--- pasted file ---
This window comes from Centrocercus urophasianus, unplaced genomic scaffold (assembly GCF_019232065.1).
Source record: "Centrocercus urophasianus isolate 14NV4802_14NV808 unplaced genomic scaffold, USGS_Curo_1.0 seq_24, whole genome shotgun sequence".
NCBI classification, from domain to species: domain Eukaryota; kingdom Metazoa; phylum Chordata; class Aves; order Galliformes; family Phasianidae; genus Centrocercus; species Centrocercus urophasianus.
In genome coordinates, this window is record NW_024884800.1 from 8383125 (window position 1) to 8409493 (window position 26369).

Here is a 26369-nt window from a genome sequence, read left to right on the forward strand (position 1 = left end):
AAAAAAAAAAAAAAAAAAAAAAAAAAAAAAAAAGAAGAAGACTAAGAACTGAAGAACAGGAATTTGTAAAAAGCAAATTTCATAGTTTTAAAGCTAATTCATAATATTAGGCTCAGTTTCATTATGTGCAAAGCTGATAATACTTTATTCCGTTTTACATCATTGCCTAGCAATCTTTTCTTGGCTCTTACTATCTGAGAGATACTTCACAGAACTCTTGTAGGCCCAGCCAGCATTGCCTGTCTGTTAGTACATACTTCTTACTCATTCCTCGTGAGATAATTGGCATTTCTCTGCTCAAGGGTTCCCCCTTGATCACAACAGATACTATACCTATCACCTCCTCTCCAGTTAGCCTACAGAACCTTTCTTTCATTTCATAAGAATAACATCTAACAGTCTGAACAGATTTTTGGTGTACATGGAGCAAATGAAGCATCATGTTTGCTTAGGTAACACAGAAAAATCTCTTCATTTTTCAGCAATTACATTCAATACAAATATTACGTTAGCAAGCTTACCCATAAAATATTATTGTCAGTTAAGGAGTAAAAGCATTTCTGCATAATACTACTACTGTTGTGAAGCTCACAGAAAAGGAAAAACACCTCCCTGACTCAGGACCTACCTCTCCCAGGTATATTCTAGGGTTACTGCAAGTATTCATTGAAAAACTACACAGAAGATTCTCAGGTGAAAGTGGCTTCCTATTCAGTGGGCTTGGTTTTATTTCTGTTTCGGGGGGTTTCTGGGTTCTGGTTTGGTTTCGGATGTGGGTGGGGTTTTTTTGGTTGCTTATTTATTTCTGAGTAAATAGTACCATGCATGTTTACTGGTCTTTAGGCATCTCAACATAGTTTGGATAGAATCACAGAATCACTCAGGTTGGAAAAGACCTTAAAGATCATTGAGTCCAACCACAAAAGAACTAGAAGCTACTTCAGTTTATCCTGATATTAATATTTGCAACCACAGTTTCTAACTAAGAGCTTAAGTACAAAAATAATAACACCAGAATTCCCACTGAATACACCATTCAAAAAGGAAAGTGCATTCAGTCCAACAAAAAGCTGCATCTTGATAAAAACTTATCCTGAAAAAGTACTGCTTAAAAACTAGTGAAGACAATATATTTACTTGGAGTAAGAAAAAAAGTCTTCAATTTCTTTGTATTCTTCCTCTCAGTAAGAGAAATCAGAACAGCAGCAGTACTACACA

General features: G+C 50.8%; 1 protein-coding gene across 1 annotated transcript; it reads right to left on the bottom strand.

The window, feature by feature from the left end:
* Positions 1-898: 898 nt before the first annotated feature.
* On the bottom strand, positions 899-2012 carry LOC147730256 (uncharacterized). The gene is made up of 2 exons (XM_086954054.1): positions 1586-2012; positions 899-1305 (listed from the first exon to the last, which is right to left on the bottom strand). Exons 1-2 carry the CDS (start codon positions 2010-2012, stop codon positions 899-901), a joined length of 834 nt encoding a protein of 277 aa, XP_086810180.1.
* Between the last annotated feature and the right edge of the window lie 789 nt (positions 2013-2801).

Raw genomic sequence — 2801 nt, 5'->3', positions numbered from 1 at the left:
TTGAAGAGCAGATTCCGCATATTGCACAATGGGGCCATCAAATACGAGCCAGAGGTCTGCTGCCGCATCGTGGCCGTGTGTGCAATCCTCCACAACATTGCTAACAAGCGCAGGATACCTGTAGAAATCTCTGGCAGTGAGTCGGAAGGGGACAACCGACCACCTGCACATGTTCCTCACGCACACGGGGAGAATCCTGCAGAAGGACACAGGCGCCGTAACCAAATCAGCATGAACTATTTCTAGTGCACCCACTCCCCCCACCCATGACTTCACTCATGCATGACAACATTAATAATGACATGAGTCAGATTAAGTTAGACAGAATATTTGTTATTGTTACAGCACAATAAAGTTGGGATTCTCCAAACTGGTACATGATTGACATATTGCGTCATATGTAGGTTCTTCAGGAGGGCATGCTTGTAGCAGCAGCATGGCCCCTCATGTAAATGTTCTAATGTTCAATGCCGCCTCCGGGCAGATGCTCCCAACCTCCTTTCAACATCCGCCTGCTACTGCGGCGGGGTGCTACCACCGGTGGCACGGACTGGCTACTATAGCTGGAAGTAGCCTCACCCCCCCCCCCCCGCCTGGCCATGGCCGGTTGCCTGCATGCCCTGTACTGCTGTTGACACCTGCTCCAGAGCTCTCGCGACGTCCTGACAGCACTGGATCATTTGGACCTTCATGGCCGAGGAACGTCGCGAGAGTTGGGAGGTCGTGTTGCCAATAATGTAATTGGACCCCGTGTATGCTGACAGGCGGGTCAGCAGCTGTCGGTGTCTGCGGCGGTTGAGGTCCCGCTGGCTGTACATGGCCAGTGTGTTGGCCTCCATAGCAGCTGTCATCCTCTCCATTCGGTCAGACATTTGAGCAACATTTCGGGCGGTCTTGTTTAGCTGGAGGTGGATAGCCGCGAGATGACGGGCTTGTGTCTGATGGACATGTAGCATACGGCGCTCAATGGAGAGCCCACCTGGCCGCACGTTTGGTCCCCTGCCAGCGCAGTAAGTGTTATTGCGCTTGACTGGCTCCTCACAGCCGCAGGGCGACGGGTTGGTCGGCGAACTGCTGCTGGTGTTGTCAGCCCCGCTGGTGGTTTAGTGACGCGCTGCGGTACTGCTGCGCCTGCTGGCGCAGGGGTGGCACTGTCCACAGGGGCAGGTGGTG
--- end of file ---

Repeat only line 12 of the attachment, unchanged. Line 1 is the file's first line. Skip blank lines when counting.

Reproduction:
Raw genomic sequence — 2801 nt, 5'->3', positions numbered from 1 at the left: